Zordan, Davide and Martinez, Borja and Vilajosana, Ignasi and Rossi, Michele (2012) To Compress or Not To Compress: Processing vs Transmission Tradeoffs for Energy Constrained Sensor Networking. [Technical Report] (Inedito)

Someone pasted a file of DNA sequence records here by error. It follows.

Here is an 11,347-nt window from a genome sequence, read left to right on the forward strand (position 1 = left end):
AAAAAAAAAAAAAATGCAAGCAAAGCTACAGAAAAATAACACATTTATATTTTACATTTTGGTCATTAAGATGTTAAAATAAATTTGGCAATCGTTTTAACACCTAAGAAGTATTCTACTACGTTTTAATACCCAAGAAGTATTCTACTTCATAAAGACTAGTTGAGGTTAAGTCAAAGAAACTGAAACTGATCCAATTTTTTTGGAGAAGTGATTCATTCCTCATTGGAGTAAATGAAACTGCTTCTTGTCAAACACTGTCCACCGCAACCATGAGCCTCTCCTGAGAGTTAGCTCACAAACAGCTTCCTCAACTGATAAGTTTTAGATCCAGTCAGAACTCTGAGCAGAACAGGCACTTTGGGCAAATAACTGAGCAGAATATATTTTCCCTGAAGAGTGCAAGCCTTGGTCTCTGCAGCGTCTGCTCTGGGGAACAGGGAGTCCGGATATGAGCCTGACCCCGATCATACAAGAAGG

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In the past few years, lossy compression has been widely applied in the field of wireless sensor networks (WSN), where energy efficiency is a crucial concern due to the constrained nature of the transmission devices. Often, the common thinking among researchers and implementers is that compression is always a good choice, because the major source of energy consumption in a sensor node comes from the transmission of the data. Lossy compression is deemed a viable solution as the imperfect reconstruction of the signal is often acceptable in WSN, subject to some application dependent maximum error tolerance. Nevertheless, this is seldom supported by quantitative evidence. In this paper, we thoroughly review a number of lossy compression methods from the literature, and analyze their performance in terms of compression efficiency, computational complexity and energy consumption. We consider two different scenarios, namely, wireless and underwater communications, and show that signal compression may or may not help in the reduction of the overall energy consumption, depending on factors such as the compression algorithm, the signal statistics and the hardware characteristics, i.e., micro-controller and transmission technology. The lesson that we have learned, is that signal compression may in fact provide some energy savings. However, its usage should be carefully evaluated, as in quite a few cases processing and transmission costs are of the same order of magnitude, whereas, in some other cases, the former may even dominate the latter. In this paper, we show quantitative comparisons to assess these tradeoffs in the above mentioned scenarios (i.e., wireless versus underwater). In addition, we consider recently proposed and lightweight algorithms such as Lightweight Temporal Compression (LTC) as well as more sophisticated FFT- or DCT-based schemes and show that the former are the best option in wireless settings, whereas the latter solutions are preferable for underwater networks. Finally, we provide formulas, obtained through numerical fittings, to gauge the computational complexity, the overall energy consumption and the signal representation accuracy of the best performing algorithms as a function of the most relevant system parameters.
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